Does OSHA require companies cut the Noise Reduction Rating (NRR) in half?
It is a common misconception that OSHA requires employers to "de-rate" NRRs by 50% when assessing adequacy of the hearing protector for the worker's noise exposure. Instead, OSHA only requires applying a 50% "safety factor" when considering whether engineering controls are to be implemented. For determining compliance with basic hearing conservation program requirements, however, OSHA does not require de-rating the NRR (or NRR - 7 when the company uses A-scale noise measurements).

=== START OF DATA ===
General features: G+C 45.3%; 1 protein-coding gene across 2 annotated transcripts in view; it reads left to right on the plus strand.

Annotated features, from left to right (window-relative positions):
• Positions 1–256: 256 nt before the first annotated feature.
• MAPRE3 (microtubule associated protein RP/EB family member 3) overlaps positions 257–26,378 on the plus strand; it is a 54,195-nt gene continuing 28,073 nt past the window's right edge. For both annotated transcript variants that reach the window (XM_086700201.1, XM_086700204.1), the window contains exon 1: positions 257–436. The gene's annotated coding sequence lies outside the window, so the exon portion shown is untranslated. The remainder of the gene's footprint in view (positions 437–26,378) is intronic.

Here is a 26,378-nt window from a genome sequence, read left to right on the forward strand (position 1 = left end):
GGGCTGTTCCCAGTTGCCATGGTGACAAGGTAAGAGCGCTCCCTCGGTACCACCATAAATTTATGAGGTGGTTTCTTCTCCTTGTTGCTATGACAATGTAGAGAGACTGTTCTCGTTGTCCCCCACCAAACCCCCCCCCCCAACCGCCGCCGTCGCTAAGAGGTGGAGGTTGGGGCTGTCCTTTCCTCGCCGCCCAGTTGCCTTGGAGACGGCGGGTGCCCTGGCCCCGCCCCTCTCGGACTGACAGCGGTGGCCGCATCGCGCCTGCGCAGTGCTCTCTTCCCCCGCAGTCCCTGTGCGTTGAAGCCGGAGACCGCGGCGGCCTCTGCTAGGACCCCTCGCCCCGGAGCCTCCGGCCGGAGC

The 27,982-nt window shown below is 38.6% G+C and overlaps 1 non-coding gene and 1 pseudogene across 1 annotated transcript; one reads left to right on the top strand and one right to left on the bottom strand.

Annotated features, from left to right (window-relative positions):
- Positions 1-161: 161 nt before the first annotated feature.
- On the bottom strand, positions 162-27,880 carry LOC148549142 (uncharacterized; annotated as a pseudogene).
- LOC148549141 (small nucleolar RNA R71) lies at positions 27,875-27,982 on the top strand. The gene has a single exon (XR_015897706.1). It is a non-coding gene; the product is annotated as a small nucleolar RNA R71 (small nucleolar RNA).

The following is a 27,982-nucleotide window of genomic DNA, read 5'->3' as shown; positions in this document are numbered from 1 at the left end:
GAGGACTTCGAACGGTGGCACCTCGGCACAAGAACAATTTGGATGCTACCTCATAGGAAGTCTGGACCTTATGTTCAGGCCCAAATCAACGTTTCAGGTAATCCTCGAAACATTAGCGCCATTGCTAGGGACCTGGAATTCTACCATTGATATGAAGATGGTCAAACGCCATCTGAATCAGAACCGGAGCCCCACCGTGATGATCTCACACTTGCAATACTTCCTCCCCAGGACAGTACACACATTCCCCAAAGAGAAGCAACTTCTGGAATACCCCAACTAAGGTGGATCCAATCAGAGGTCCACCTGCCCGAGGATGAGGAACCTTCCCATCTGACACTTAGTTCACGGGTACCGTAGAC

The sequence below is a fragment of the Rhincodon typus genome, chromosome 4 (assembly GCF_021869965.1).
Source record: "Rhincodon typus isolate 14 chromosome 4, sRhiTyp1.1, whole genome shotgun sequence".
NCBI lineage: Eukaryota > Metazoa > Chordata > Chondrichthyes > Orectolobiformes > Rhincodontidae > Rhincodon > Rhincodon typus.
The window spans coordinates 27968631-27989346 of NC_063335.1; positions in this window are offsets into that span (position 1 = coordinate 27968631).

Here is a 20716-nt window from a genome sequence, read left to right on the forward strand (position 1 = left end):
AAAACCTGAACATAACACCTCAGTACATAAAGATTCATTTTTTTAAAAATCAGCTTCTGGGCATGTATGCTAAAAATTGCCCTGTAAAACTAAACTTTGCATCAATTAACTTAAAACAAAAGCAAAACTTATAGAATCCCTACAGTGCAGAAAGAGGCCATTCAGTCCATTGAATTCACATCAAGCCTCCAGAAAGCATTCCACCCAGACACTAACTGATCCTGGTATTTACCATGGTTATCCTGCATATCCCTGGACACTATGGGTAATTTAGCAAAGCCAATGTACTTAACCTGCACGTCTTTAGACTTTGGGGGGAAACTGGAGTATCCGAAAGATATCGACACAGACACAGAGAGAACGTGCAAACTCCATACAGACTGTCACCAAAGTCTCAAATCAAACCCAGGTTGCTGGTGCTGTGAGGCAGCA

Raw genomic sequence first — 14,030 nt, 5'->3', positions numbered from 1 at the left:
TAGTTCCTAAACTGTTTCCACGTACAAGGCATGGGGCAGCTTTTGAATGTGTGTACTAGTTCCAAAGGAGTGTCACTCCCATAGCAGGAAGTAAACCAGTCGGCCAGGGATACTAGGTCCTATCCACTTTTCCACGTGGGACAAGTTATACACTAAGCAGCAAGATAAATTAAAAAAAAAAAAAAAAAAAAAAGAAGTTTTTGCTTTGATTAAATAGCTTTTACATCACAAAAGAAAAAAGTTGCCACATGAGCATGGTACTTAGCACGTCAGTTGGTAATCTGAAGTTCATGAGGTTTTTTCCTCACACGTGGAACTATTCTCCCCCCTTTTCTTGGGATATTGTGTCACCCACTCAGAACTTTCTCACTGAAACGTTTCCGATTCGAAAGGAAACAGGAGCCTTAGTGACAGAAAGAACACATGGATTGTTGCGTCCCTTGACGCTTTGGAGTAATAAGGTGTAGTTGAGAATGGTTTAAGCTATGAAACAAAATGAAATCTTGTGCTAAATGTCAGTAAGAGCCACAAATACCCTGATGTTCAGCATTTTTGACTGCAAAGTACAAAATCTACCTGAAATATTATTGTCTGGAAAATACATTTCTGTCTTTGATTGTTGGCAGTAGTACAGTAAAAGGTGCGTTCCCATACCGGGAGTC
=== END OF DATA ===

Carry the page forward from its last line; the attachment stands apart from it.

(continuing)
The background is that de-rating schemes were developed decades ago and generally are no longer deemed helpful. Instead, individual hearing protection fit testing is now considered best practice for verifying real world performance.
For more information, see the explanation provided in the OSHA Technical Manual Section III: Chapter 5, Appendix F: Noise Reduction Rating
Read more in our SoundBytes articles:
- I've seen headsets and hearing protectors advertised as "OSHA approved" - what does this mean?
- My job can be boring. Is it OK if I listen to music headphones while I'm working?
- What is NRR or Noise Reduction Rating?
- What is the Personal Attenuation Rating (PAR)?
- Why do OSHA formulas require us to subtract 7 dB from the Noise Reduction Rating (NRR)?